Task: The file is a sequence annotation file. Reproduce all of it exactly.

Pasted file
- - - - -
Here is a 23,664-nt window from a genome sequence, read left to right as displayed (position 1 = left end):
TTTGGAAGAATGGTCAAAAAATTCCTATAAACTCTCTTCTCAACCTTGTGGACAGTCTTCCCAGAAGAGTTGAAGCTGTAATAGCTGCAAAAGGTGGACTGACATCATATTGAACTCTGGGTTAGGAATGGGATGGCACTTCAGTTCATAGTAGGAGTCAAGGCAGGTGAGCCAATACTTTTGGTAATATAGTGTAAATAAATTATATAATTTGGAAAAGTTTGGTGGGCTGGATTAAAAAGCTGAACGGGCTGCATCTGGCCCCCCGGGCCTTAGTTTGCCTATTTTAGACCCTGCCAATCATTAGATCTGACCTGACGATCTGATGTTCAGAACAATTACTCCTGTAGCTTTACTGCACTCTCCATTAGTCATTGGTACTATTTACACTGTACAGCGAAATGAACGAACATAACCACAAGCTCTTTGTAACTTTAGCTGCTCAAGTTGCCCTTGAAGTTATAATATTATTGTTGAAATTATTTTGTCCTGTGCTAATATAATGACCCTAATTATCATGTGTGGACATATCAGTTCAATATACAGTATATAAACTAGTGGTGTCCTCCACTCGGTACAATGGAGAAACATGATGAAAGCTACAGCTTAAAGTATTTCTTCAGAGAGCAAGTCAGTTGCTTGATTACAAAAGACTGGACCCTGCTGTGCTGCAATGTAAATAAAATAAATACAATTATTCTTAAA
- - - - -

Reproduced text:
Here is a 23,664-nt window from a genome sequence, read left to right as displayed (position 1 = left end):
TTTGGAAGAATGGTCAAAAAATTCCTATAAACTCTCTTCTCAACCTTGTGGACAGTCTTCCCAGAAGAGTTGAAGCTGTAATAGCTGCAAAAGGTGGACTGACATCATATTGAACTCTGGGTTAGGAATGGGATGGCACTTCAGTTCATAGTAGGAGTCAAGGCAGGTGAGCCAATACTTTTGGTAATATAGTGTAAATAAATTATATAATTTGGAAAAGTTTGGTGGGCTGGATTAAAAAGCTGAACGGGCTGCATCTGGCCCCCCGGGCCTTAGTTTGCCTATTTTAGACCCTGCCAATCATTAGATCTGACCTGACGATCTGATGTTCAGAACAATTACTCCTGTAGCTTTACTGCACTCTCCATTAGTCATTGGTACTATTTACACTGTACAGCGAAATGAACGAACATAACCACAAGCTCTTTGTAACTTTAGCTGCTCAAGTTGCCCTTGAAGTTATAATATTATTGTTGAAATTATTTTGTCCTGTGCTAATATAATGACCCTAATTATCATGTGTGGACATATCAGTTCAATATACAGTATATAAACTAGTGGTGTCCTCCACTCGGTACAATGGAGAAACATGATGAAAGCTACAGCTTAAAGTATTTCTTCAGAGAGCAAGTCAGTTGCTTGATTACAAAAGACTGGACCCTGCTGTGCTGCAATGTAAATAAAATAAATACAATTATTCTTAAA